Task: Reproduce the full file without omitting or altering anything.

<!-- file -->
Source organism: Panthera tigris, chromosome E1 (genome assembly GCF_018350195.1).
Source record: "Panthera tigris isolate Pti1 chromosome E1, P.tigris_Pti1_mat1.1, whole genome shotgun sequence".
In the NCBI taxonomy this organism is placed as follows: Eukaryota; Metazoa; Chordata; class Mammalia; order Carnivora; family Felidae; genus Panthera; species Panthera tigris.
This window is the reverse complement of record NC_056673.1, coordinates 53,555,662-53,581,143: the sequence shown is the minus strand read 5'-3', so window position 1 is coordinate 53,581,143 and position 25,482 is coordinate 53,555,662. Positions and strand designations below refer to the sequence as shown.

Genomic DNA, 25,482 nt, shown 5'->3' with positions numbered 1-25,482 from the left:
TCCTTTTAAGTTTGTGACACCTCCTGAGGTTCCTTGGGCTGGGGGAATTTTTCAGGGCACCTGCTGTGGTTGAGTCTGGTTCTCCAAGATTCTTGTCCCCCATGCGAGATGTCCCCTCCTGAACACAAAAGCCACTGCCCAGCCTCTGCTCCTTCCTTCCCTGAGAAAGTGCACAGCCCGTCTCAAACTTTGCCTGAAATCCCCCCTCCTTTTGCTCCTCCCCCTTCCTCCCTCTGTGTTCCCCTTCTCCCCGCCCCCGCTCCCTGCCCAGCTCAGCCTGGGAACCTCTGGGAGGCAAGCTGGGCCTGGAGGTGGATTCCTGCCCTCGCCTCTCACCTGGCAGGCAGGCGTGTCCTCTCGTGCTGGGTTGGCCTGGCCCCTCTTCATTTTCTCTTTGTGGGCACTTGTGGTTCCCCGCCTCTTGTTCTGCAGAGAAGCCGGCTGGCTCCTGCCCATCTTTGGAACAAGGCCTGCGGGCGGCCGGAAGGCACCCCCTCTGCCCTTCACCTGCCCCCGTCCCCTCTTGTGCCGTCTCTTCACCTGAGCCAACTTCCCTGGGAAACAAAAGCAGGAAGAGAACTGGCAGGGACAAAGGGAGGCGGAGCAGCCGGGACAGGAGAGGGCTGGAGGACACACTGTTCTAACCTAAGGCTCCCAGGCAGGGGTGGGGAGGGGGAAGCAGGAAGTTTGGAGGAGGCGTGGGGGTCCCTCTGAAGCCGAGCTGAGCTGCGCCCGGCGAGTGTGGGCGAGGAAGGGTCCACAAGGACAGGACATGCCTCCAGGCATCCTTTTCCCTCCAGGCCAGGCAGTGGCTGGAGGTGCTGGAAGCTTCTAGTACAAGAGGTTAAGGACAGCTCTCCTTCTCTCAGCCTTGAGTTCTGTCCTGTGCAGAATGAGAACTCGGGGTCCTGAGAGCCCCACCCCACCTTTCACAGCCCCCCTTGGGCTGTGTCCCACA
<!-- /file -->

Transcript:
Source organism: Panthera tigris, chromosome E1 (genome assembly GCF_018350195.1).
Source record: "Panthera tigris isolate Pti1 chromosome E1, P.tigris_Pti1_mat1.1, whole genome shotgun sequence".
In the NCBI taxonomy this organism is placed as follows: Eukaryota; Metazoa; Chordata; class Mammalia; order Carnivora; family Felidae; genus Panthera; species Panthera tigris.
This window is the reverse complement of record NC_056673.1, coordinates 53,555,662-53,581,143: the sequence shown is the minus strand read 5'-3', so window position 1 is coordinate 53,581,143 and position 25,482 is coordinate 53,555,662. Positions and strand designations below refer to the sequence as shown.

Genomic DNA, 25,482 nt, shown 5'->3' with positions numbered 1-25,482 from the left:
TCCTTTTAAGTTTGTGACACCTCCTGAGGTTCCTTGGGCTGGGGGAATTTTTCAGGGCACCTGCTGTGGTTGAGTCTGGTTCTCCAAGATTCTTGTCCCCCATGCGAGATGTCCCCTCCTGAACACAAAAGCCACTGCCCAGCCTCTGCTCCTTCCTTCCCTGAGAAAGTGCACAGCCCGTCTCAAACTTTGCCTGAAATCCCCCCTCCTTTTGCTCCTCCCCCTTCCTCCCTCTGTGTTCCCCTTCTCCCCGCCCCCGCTCCCTGCCCAGCTCAGCCTGGGAACCTCTGGGAGGCAAGCTGGGCCTGGAGGTGGATTCCTGCCCTCGCCTCTCACCTGGCAGGCAGGCGTGTCCTCTCGTGCTGGGTTGGCCTGGCCCCTCTTCATTTTCTCTTTGTGGGCACTTGTGGTTCCCCGCCTCTTGTTCTGCAGAGAAGCCGGCTGGCTCCTGCCCATCTTTGGAACAAGGCCTGCGGGCGGCCGGAAGGCACCCCCTCTGCCCTTCACCTGCCCCCGTCCCCTCTTGTGCCGTCTCTTCACCTGAGCCAACTTCCCTGGGAAACAAAAGCAGGAAGAGAACTGGCAGGGACAAAGGGAGGCGGAGCAGCCGGGACAGGAGAGGGCTGGAGGACACACTGTTCTAACCTAAGGCTCCCAGGCAGGGGTGGGGAGGGGGAAGCAGGAAGTTTGGAGGAGGCGTGGGGGTCCCTCTGAAGCCGAGCTGAGCTGCGCCCGGCGAGTGTGGGCGAGGAAGGGTCCACAAGGACAGGACATGCCTCCAGGCATCCTTTTCCCTCCAGGCCAGGCAGTGGCTGGAGGTGCTGGAAGCTTCTAGTACAAGAGGTTAAGGACAGCTCTCCTTCTCTCAGCCTTGAGTTCTGTCCTGTGCAGAATGAGAACTCGGGGTCCTGAGAGCCCCACCCCACCTTTCACAGCCCCCCTTGGGCTGTGTCCCACA